One of my favorite Tyler Perry movies is “Madea’s Family Reunion.” The family reunion is a main stay in African American culture. A family reunion was even portrayed in the movie “Poetic Justice.” Likewise, having to mourn the deaths of two mothers immediately signals the importance of family. My biological mother’s death is marked by the realization that she died the same night that 2PAC was shot in Las Vegas. My adopted mother died Easter Sunday morning. I had just left an Easter Sunrise church service when I received a call from the hospital encouraging me to get to the hospital soon due to my mother’s deteriorating condition. Absent from this discussion is the mourning of the death of a father. I recall when I was a child I use to call my mother’s husband “daddy.” I also recall being awakened upon his death. I was only eight years old when I was told that “daddy” died. I cried. What I find amazing about these memories is that as I grew older I no longer referred to my adopted mother’s husband as daddy. In family sometimes, one has to assess the connotations and denotations. For example, having been a stepfather I was comfortable. However, being a stepfather with the intent of denoting a father, made me uncomfortable.
The family, in America, is held in high esteem according to public rhetoric. The American Republican Party is especially fund of touting family values. Their policies, on the other hand, tend to go against the grain of holding up families. For example, the American Republican Party does not truly support family leave. This party plays politics with children’s health care programs. The party attempts to destroy family planning clinics. Women’s health concerns are seen as too costly. This includes prenatal care. Yes, the American Republican Party has paid excellent lip service to the connotation of family; however, has only put forth policies detrimental to the denotation of family.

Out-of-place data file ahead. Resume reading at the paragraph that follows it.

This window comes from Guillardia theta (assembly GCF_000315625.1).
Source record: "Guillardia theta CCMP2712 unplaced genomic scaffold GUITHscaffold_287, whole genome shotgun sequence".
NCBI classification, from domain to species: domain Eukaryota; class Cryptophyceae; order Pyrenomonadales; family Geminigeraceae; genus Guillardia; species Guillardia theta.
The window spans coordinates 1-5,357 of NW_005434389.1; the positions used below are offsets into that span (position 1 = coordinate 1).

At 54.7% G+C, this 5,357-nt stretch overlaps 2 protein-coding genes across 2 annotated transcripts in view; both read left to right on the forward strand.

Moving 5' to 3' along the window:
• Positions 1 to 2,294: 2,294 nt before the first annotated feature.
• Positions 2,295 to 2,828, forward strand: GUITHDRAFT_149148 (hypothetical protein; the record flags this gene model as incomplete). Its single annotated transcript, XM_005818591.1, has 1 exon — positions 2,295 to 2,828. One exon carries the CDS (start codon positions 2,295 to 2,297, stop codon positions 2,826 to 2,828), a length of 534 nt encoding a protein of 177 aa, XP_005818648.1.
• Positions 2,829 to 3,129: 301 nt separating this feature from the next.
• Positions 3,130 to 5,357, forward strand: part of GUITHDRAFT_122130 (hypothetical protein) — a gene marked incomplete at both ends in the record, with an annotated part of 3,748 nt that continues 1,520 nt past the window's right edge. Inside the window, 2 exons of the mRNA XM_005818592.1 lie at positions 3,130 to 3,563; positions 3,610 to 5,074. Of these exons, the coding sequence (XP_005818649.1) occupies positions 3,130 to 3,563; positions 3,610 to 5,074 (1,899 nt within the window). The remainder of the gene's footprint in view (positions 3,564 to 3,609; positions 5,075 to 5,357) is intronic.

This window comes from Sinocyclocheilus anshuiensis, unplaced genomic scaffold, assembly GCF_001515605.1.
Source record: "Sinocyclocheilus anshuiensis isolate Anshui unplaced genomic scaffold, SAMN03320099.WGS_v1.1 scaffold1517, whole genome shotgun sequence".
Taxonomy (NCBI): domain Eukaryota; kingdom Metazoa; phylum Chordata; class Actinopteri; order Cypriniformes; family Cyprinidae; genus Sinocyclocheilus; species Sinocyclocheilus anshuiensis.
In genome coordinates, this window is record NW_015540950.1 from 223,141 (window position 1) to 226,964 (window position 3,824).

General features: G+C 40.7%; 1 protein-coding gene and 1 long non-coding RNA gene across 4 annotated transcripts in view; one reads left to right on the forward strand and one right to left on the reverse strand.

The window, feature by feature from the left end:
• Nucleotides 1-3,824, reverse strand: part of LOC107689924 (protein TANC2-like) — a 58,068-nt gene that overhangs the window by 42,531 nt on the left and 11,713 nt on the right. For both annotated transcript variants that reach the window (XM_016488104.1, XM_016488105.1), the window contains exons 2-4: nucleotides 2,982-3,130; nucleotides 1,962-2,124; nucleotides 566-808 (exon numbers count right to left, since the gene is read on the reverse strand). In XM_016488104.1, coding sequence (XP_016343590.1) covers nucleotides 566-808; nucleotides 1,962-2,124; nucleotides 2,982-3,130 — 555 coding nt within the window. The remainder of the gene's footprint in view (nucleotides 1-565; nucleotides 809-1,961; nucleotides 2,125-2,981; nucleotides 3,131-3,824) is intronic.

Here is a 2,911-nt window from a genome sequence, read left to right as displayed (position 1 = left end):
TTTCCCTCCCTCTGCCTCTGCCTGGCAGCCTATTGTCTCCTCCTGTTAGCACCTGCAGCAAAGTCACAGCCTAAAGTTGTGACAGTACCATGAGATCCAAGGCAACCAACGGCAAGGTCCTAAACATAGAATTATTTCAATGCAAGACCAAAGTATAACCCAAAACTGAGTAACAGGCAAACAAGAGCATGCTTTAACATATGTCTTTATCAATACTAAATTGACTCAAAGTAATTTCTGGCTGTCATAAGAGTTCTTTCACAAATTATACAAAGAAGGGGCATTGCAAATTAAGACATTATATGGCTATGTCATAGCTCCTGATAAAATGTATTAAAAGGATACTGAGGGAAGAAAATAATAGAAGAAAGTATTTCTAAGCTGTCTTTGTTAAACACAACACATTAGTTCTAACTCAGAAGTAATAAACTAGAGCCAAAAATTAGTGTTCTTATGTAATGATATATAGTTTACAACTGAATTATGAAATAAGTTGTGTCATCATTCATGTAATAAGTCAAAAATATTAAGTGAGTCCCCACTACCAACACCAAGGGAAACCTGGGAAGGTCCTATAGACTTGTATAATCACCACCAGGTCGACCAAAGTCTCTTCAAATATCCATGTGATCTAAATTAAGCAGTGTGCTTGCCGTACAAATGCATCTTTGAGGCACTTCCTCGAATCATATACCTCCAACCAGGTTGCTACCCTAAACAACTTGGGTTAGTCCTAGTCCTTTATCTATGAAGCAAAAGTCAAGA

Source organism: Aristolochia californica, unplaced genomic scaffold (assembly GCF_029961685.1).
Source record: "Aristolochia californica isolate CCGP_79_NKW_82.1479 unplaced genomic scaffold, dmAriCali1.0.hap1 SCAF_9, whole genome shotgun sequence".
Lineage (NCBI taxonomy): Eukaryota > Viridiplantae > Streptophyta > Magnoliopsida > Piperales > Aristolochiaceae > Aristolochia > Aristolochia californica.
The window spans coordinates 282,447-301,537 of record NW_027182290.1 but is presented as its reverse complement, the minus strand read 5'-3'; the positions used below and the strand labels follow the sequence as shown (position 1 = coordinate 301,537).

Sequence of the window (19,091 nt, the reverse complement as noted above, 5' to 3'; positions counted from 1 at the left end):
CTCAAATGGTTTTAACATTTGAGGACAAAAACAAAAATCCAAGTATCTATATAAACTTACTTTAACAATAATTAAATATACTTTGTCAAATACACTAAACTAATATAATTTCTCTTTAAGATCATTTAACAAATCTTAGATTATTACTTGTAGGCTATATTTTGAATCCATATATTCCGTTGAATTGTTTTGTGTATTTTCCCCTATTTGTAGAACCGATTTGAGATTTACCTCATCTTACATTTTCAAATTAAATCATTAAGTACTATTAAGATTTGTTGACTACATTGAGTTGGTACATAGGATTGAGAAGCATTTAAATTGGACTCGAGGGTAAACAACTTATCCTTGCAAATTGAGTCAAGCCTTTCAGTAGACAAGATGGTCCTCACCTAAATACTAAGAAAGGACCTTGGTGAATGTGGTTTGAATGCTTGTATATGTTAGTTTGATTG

The family is especially prized in the Black community. When one speaks of the Black family, one must always take into account the destructive forces of enslavement and legal segregation. The Black family was not permitted to exist during enslavement. Occasionally, an intact family narrative would survive. Alex Hailey’s “Roots” is evidence of this possibility. More often than not; mothers, fathers, sisters, and brothers were lost for eternity. Offspring were sold and resold. Parents were killed. Given the fact that literacy was illegal during enslavement, made searching for loved ones difficult to impossible. All these things created negative mores that continue to impact negatively on the Black family. The author of this article is a testament to such negative impacts. To this very day I cannot name a father. Having a known and present father seemed as illegal as literacy for the enslaved. Therefore, I pledge to be a known and present father to my son. And if love were a bank account, the love that I have for my son will make Bill Gates look like a pauper. In one since, being a stable and present father is an act of resistance to the forces that continually attempt to keep the Black family in disarray. Fatherly love, as a revolutionary act, keeps the connotation of family and the denotation of family in sync.
Anthony Neal earned his Ph.D. in political science at Atlanta University (now Clark Atlanta University). Dr. Neal is an associate professor at State University College, Buffalo. The author of numerous book reviews and journal articles, he has had his work published in the Western Journal of Black Studies, the Journal of Black Studies, and Black Issues in Higher Education. In 2014 Dr. Neal received the university’s Faculty Appreciation Award, was named Instructor of the Year by the university’s United Student Government, and Professor of the Year by the Student Political Society in the Department of Political Science. In 2015, he published The American Political Narrative which is a succinct yet poignant narrative about the development of the American political system and what is needed to maintain it. In 2016, he will publish a book of poetry entitled “Love Agnostic | from 9/11 to Charleston”